- Rails for enterprises. When you run a huge business, flexibility is among first priorities. The trick is in the availability of Rails developers. Developer you need is right here before you. Because Ruby is elegant and easy to start it has a huge ecosystem and plugins for every possible need. The new generation of programmers loves it. Developers can jump in and start coding immediately.
Using Ruby and Ruby on Rails you can create and customize many great solutions!
You can use the next ones:
- Compass, bonsaiERP for ERP systems;
- Fat Free CRM for CRM Systems;
- Redmine, GitLab, OpenProject, Hours, Travis CI for project management;
- Discussion platform - Discourse;
- Open Source Billing for financial management;
- Spree, Solidus, Sharetribe for e-commerce platforms;
- Refinery CMS, Locomotive CMS, Spina CMS for content management.
- Ruby on Rails;
- Sinatra is a service-oriented framework;
- Hanami - relatively new framework that is focused on enterprises.
The best of available Ruby tools
- RSpec — BDD-framework;
- Capybara — acceptance test framework for web applications;
- Cucumber — BDD that talks to domain experts first and code second;
- Minitest — a library for unit-tests, a simpler analog of RSpec;
- Shoulda-matchers — additional matcher-methods for RSpec.
- Factory_bot — for setting up Ruby objects as test data;
- Faker — a library for creating test data;
- WebMock — for stubbing and setting expectations on HTTP requests;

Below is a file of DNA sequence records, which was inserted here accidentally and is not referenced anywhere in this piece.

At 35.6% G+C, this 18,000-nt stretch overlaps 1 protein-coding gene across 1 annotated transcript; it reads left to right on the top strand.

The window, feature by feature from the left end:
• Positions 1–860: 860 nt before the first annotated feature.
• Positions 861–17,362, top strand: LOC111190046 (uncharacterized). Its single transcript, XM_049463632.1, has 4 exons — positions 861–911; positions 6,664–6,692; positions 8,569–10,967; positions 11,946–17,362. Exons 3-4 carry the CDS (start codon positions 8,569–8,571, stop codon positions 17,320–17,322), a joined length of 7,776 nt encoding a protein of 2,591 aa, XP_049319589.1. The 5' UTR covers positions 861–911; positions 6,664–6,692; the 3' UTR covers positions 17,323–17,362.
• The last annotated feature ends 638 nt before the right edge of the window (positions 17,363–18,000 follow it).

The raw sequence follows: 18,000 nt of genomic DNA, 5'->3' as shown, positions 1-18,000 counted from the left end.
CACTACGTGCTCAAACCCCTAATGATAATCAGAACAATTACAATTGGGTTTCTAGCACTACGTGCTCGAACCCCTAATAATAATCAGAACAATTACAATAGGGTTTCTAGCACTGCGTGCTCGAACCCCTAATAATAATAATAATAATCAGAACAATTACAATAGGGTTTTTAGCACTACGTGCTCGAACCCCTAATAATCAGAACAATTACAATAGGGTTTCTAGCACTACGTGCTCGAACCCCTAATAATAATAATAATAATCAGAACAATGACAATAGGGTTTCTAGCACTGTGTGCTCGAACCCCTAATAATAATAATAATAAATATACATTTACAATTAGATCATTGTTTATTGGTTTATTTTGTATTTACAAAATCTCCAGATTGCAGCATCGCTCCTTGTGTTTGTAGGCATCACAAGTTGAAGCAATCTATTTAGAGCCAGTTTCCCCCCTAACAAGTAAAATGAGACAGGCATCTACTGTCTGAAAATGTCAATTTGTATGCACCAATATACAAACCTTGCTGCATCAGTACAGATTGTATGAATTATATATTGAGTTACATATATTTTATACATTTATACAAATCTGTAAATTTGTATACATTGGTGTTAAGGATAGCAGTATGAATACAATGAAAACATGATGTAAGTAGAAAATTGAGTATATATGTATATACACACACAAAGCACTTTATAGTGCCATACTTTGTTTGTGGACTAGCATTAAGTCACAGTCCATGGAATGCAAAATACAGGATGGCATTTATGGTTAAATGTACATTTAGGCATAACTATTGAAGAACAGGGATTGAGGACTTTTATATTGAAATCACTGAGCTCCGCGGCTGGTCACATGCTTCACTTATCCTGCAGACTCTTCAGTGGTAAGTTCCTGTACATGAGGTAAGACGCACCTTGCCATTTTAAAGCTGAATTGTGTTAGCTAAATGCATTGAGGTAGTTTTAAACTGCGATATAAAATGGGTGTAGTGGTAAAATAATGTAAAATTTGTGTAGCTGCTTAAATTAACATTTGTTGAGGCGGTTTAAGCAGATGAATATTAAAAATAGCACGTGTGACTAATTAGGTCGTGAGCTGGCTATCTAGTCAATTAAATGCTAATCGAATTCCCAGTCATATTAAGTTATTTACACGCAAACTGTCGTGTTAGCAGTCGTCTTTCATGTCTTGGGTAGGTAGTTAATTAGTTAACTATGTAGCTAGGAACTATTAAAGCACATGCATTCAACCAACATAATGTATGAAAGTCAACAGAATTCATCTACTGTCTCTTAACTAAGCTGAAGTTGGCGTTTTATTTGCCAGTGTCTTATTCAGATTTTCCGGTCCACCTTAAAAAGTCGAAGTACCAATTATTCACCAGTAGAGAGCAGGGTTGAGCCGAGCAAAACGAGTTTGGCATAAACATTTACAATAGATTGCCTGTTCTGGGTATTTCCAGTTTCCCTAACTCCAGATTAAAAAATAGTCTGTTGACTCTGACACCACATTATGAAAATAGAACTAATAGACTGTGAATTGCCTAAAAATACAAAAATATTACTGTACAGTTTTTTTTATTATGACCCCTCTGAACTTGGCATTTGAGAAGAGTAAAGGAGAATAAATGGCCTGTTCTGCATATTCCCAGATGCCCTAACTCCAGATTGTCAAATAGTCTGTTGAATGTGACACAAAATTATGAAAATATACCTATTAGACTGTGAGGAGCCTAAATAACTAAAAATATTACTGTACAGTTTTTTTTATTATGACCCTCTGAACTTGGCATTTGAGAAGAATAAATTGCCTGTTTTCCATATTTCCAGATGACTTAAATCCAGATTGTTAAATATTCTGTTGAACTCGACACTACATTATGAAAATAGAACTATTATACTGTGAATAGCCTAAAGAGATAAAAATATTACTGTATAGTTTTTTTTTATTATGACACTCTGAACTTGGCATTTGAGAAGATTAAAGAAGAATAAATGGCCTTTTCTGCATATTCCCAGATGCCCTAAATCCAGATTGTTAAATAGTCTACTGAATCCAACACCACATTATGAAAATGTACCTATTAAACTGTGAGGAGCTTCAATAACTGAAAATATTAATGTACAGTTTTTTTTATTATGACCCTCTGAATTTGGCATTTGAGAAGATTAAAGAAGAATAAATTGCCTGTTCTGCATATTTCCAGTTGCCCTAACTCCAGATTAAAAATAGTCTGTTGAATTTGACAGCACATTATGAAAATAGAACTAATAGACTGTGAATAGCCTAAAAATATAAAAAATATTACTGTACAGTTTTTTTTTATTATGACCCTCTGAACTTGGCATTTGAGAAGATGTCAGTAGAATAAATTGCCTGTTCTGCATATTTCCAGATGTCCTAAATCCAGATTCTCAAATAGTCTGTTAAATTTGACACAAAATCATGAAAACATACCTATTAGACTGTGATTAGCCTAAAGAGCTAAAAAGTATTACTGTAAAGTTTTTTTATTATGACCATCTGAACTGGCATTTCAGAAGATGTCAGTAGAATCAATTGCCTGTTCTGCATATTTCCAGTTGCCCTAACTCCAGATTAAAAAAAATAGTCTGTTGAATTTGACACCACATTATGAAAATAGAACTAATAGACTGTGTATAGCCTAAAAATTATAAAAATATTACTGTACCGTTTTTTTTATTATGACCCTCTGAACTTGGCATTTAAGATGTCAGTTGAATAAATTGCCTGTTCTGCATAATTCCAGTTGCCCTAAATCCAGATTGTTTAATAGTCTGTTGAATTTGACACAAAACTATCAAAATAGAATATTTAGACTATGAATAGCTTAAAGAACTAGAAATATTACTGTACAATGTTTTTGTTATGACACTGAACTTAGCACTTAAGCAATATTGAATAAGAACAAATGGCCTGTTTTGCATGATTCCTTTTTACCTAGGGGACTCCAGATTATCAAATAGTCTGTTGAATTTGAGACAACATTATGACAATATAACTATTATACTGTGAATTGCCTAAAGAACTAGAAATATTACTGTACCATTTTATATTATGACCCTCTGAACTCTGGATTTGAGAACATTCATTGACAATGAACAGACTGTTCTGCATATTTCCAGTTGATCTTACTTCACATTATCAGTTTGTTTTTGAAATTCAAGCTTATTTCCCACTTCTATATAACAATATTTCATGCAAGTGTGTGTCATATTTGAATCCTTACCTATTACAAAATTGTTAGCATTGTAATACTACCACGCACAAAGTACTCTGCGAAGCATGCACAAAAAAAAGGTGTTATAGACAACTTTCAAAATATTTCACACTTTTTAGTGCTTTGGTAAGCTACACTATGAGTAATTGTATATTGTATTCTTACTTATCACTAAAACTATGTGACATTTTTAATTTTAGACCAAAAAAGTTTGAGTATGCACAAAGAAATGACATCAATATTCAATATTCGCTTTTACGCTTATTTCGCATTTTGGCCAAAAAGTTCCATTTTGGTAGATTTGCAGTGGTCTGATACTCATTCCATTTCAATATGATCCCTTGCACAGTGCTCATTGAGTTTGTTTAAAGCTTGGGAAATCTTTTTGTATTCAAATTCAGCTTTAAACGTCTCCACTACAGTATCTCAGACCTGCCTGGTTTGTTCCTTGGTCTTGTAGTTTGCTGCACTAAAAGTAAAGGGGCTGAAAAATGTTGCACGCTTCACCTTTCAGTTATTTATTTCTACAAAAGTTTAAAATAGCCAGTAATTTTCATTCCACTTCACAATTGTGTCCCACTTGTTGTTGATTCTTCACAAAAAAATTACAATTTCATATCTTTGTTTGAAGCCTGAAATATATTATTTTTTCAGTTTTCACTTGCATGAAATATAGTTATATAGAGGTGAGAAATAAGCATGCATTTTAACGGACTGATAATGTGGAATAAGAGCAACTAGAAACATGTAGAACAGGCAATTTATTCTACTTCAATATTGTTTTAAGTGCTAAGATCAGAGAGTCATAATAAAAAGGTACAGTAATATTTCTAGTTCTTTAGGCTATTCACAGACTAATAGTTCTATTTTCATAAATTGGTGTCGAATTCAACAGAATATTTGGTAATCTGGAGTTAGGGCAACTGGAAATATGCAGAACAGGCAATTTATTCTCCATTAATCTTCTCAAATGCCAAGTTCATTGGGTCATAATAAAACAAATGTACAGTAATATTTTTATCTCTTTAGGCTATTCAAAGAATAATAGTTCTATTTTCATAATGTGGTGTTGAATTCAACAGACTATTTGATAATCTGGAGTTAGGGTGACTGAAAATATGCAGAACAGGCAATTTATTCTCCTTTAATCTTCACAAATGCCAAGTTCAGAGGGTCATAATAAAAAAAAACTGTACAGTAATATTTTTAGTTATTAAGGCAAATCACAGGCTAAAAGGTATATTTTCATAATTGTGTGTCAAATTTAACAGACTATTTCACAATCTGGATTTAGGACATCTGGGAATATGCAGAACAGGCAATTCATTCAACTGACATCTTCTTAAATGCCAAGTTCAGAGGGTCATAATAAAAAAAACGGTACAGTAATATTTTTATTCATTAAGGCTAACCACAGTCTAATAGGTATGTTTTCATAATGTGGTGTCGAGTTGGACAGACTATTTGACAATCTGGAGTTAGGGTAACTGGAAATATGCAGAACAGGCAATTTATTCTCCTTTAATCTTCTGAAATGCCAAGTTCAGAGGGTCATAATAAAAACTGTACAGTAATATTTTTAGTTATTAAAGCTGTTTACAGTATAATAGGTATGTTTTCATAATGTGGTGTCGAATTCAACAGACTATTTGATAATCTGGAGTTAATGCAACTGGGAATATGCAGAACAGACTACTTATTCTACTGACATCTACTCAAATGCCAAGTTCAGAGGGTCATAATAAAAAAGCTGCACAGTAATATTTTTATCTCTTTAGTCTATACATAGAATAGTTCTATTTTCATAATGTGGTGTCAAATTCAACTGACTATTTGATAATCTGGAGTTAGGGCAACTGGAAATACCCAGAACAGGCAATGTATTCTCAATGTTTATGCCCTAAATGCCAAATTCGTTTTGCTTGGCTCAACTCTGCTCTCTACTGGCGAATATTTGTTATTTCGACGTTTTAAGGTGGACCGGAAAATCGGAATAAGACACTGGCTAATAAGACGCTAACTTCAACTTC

- Selenium WebDriver — Ruby bindings for WebDriver.
- RuboCop — a static code analyzer, based on the community Ruby style guide;
- Simplecov — Code coverage for Ruby 1.9+;
- RubyCritic — a Ruby code quality reporter;
- Rails_best_practices — a tool to check Ruby code quality.
- Warden — General Rack Authentication Framework;
- Devise — a flexible authentication solution for Rails based on Warden;
- JWT — JSON Web Token standard implementation for Ruby;
- Doorkeeper — an OAuth2 provider for Rails;
- OAuth2 — a Ruby wrapper for the OAuth 2.0 protocol;
- CanCanCan — continuation of CanCan, an authorization Gem for Ruby on Rails.;
- Pundit — CanCanCan lightweight alternative.
- ActiveModel::Serializers — JSON generation tool for the Rails app;
- GraphQL-Ruby — Ruby implementation of GraphQL;
- Grape — a micro-framework for creating REST-like APIs in Ruby;
- Apipie — documentation management API;
- Swagger — this gem provides an autogenerated documentation for your Grape API.
- Dry-rb — a collection of Ruby libraries intended to encapsulate a common task, it allows you to program in Ruby in functional programming style;
- Trailblazer — a framework that enforces encapsulation, an intuitive code structure and gives you an object-oriented architecture;
- Interactor — allows business-logic structuring.
- Sass and Less — leaner CSS assets;
- Asset_sync — synchronizes Assets between Rails and S3;
- Autoprefixer — automatically adds CSS-props for a better cross-browser experience.
- Puma — a modern, concurrent web server for Ruby.
- Unicorn — Rack HTTP server for fast clients and Unix.
- Chef or Puppet — infrastructure orchestrating tools;
- Capistrano — a remote server automation and deployment tool written in Ruby;
- Vagrant — create and configure lightweight, reproducible, and portable development environments;
- Backup — DSL in Ruby for performing backups on UNIX-like systems.
Environment and package management + assets
- RVM — CLI that allows to easily install, manage, and work with multiple Ruby environments from interpreters to sets of gems;
- RubyGems — Ruby libraries repository;
- Bundler — application's gem dependencies manager.
- HTTParty — convenient way to work with HTTP-requests;
- Faraday — an HTTP client library that provides a common interface over many adapters and embraces the concept of Rack middleware when processing the request/response cycle;